But just as important, rather than reject it out of hand, perhaps we should be listening in the unexpected places – where God sometimes speaks in whispers.


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  1. Well said!

    I just saw the movie tonight. And I think it’s really worth seeing. Not for accurate or inaccurate it is. But for how thought provoking it is. It’s a brutal character study of what it means to be faithful. It’s forcing me to ask some tough questions about my own faithfulness. And that’s worth the price of admission. Here’s my short review: http://www.itsscottwilder.com/post/81345600398/movie-review-noah-60-seconds-into-the-movie-i

    1. Character study? Certainly not of the actual Biblical character, Noah. Maybe a character study of his made up Noah because the Noah in the movie bears no resemblance to the Biblilcal Noah except that they share the same name!

    2. I totally agree. I read the account before I went and afterward and learned so much more about the story. I feel the movie touched a lot on the confusion Noah was feeling knowing all those people died because of their sin but he and his own family were also sinful. I think it stirred alot of thought that Sunday School stories tend to leave out. However, God’s Word will survive no matter what films come out!

  2. Evangelicals need a monster to slay so that they can feel self-righteous. Personally, I’d rather they focus their hatred on boycotting a Bible movie directed by an atheist so that their usual targets can take a breather.

  3. Unfortunately too many Christians with megaphones have no understanding of either art or the world and so the possibility of using art as a connection between the church and the world ends up being severed in multiple places.

  4. I’m not sure why, but that made me a little teary. That was beautifully written. This thought keeps coming to my mind, that creative, artistic types are a ‘special breed’ of person who often simply don’t ever ‘fit’ into the normal world – they see things differently, which can often be viewed as a curse. But harnessed correctly, even for a moment, the creative mind can produce something which captures the beauty of God. (PS: I am not a girl).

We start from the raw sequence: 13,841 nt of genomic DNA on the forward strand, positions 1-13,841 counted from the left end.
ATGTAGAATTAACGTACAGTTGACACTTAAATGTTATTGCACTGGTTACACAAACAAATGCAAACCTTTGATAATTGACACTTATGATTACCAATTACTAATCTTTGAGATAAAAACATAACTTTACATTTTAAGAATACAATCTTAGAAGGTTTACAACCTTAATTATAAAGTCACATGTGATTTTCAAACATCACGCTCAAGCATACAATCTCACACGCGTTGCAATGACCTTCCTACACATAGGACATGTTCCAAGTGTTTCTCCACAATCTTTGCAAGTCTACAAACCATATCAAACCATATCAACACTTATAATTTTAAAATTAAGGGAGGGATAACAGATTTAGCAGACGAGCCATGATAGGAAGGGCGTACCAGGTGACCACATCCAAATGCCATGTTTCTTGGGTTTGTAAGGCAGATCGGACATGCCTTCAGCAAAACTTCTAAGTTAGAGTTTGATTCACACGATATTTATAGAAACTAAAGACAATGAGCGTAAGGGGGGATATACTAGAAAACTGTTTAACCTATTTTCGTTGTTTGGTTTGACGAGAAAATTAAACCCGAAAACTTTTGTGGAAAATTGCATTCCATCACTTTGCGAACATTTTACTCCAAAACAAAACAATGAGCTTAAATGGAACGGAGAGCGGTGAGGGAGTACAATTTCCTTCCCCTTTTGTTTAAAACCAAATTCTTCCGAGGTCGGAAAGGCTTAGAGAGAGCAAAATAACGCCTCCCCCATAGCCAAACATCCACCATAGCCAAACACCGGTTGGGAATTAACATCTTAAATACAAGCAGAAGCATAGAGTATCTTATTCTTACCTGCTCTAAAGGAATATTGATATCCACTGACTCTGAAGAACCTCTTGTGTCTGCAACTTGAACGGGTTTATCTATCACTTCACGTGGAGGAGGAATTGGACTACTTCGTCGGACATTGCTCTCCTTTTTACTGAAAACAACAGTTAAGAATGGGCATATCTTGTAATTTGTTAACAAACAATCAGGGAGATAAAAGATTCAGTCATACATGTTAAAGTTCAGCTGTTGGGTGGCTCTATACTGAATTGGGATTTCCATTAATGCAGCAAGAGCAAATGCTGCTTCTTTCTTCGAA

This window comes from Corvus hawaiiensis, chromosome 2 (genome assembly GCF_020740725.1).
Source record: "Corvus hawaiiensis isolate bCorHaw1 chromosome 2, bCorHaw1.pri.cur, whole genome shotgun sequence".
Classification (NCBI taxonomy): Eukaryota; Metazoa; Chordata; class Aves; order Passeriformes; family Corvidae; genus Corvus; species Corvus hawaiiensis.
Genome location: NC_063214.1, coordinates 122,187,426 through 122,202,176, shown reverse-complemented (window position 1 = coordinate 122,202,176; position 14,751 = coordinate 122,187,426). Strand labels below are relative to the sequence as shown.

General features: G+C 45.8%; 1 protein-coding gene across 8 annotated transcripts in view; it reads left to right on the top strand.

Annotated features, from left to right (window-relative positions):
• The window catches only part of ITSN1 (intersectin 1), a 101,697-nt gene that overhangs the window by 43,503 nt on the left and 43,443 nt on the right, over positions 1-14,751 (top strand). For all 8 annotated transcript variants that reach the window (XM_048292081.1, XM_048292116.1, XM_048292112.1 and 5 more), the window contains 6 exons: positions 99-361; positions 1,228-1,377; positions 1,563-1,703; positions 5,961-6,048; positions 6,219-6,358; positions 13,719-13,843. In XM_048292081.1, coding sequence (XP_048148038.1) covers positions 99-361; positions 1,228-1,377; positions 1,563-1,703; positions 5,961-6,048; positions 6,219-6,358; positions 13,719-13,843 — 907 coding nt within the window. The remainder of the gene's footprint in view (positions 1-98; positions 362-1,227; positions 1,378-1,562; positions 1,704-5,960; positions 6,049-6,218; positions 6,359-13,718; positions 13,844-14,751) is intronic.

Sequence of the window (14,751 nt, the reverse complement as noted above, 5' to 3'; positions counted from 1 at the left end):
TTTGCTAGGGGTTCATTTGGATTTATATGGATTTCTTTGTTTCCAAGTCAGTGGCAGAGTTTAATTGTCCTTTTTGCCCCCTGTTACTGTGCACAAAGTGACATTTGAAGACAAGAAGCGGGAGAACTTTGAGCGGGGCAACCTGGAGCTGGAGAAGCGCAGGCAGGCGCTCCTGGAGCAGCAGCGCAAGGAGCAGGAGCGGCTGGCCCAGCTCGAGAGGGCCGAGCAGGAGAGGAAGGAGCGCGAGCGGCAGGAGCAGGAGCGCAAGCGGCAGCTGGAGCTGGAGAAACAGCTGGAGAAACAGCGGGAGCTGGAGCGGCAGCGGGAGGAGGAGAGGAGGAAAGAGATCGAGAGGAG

5. Well said, Phil. Maybe we should take a lesson from Methuselah and just be grateful when we find the berries – no matter who grew them.

  6. In my opinion, if anything non-Christian credentials actually mean the film is less likely to be a tubthumping, preachy bore, and more likely to have fascinating insights.

    It isn’t just true for Bible films either. Christians rave about Chariots of Fire, but that was directed by an atheist, produced by a Muslim and starred a homosexual.

    1. I agree with many of this points, but not sure I agree with his conclusions. It’s a thoughtful and insightful piece, however knowing the filmmakers, I don’t believe this was their motivation at all. But thanks for posting the link. He’s a thinking guy, which we need more of… 🙂

  7. I think we ask the wrong questions sometimes. The real question is are we being pacified and fanned to ‘sleep’ by our entertainment choices? God can and does use anyone, but sometimes we’re fanned to sleep so gently by the enemy we are unaware of how he uses men to profane the things that are sacred, and stir irreverence in the heart of men.

  8. My issue is that there is a such an outcry over this movie but many Christians will gladly go see movies that clearly glorify anti-Biblical principles and claim, “It is just a movie.”

  9. Honestly.
    I’m a Christian and I don’t have a problem with the movie because he’s an Atheist. This even being an issue is utterly ridiculous, in my opinion. *sigh*

  10. As a Christian, the movie made me think about aspects of the story in a way I hadn’t before, and I am grateful to Mr Aronofsky and Mr. Handel for that. Truth is truth, regardless if the messenger is a Christian, and atheist, or a donkey (and sometimes it’s difficult to tell any of them apart). The
    movie, for any of it’s inaccuracies, clearly conveys the message of
    sin, judgement, and redemption. THOSE conversations bourne out of the
    movie are far more constructive than the rhetoric and vitriol of people
    (Christians) saying the makers of the film are going
    to “burn in Hell”. The fact is, if they do, it will be because they
    rejected Jesus, not because they made a film (just like the rest of us).
    We are called to be “salt and light”. It’s hard to illuminate anything when you
    won’t light a candle, and it’s worthless to be salt that is laced with

    1. “… Truth is truth, regardless if the messenger is a Christian, and atheist, or a donkey..” Wow!

        1. I don’t agree. If it does not matter who or what brings truth, what you do with people like Jim Jones? Why bother going to church. Just watching on TV. Why do we honor a great man like Billy Graham?